3 February, 2012
M. Serajul Islam
The search is on to choose a new Election Commission. The search has begun following the President’s discussions with the political parties during which most of the parties showed very little interest on the issue of the EC but more on reviving the Caretaker Government system. A five member committee has been formed for the search. The Committee has written to the political parties to nominate 5 names for the EC. The BNP has rejected the offer outright.
There is nothing that one can oppose in the initiative to form a search committee for the new EC. In fact, this is quite a positive idea and therefore one must welcome it. Nevertheless, every act in politics or governance is only a small part of a big canvas and whether an act is positive for the body politic or not will depend on how it fits into the political canvas.
The political canvas of Bangladesh as it is now is not a straight forward one where an EC formed in the manner that the President and the Search Committee has set out to achieve it will fit into the political canvas the way the ruling party desires. For a starter, the political canvas is one where the ruling party and the opposition are at each others’ throat on many issues considered by the BNP to be more important than forming the EC. To the BNP, the issue that is of essence is the need to re-activate the caretaker government to hold the next elections instead of holding it under an interim government to be headed by the ruling party.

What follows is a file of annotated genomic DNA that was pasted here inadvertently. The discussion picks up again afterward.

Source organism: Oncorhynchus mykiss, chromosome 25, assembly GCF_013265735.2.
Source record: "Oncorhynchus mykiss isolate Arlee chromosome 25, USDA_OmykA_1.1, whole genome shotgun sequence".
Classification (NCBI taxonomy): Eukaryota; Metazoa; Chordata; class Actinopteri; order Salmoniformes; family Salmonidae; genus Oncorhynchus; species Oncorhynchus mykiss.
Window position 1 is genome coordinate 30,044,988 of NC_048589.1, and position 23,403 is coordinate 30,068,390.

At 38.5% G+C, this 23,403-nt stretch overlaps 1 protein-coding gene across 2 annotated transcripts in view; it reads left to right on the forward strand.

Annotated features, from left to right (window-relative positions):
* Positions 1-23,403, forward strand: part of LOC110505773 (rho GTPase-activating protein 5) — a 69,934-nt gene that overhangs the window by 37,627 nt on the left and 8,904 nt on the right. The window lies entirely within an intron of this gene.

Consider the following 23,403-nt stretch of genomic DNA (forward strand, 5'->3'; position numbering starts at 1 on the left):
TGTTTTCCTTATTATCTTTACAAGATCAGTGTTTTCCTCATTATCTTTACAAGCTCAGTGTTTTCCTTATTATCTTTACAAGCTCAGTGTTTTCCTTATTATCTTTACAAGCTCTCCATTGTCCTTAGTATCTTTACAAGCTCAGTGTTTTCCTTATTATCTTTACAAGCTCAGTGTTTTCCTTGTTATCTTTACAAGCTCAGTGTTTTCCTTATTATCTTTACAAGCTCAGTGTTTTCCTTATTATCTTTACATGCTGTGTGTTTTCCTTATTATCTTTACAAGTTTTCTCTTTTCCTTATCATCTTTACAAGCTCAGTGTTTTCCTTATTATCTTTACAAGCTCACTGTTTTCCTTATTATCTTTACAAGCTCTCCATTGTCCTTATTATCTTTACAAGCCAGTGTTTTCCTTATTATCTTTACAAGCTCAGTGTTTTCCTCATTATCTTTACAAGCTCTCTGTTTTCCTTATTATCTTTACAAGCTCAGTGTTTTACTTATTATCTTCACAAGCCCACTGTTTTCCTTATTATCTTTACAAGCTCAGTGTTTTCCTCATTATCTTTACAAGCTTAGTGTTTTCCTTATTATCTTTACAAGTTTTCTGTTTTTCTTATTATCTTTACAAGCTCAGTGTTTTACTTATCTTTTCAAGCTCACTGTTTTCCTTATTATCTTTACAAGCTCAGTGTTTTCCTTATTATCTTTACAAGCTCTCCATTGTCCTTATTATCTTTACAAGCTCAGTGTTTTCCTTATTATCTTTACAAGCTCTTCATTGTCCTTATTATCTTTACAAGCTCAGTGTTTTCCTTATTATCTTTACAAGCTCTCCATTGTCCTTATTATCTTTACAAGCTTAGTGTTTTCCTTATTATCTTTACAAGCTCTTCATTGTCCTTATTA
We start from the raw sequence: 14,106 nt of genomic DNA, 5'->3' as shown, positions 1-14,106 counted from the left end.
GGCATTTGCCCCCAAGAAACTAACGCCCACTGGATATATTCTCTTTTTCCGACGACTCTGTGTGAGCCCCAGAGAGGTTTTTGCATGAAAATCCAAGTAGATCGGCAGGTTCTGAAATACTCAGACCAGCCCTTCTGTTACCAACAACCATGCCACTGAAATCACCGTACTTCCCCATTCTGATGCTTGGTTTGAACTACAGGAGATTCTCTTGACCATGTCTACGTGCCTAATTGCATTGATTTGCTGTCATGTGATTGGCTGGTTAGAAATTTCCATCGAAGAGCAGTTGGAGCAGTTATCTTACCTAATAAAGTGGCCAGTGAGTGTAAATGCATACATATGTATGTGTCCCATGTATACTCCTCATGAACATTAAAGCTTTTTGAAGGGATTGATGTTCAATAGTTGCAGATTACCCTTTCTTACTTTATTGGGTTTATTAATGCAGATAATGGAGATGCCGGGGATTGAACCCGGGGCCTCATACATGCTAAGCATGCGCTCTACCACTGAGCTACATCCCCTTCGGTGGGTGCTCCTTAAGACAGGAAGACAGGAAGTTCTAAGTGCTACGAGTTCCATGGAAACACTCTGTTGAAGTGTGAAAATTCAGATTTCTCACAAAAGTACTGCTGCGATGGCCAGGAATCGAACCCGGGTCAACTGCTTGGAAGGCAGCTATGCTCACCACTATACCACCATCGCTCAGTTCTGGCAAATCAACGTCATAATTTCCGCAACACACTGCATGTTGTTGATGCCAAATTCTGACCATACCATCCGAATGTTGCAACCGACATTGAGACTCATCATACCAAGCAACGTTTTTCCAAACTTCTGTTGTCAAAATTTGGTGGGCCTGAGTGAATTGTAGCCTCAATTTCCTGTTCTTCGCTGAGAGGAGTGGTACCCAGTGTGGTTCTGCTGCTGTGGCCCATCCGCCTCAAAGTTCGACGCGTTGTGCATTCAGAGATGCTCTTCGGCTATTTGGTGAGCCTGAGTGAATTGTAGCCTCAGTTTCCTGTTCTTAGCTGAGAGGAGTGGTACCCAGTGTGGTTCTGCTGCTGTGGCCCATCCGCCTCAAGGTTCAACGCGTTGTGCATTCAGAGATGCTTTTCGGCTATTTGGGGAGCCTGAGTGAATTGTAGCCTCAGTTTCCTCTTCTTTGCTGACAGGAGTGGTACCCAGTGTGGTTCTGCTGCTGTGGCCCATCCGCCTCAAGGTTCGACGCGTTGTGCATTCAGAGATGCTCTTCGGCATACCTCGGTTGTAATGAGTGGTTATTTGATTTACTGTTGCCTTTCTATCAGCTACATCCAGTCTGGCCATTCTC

They see the EC under an interim government headed by the ruling party no matter how it is chosen to be one where it would not have the power and the independence to be the replacement of the caretaker government by a long stretch of imagination. Further, the BNP has also stated that it does not see the initiative to search for the next EC through a committee as constitutional. The BNP’s negative stance on the search for the next EC has put a spanner on the government’s initiative.
The initiative has also not received the sort of response from the other political parties that would give it the sort of credibility that the government needs to sell the idea that an EC so chosen would be an alternative to the CG. In effect therefore what is going to happen if the ruling party insists on holding the next elections under it is that the Search Committee will end up recommending those names that the ruling party would have in any case chosen. Therefore the initiative will do little to resolve the gridlock that has set on the next elections; it fact the way things are moving , it will strengthen the gridlock.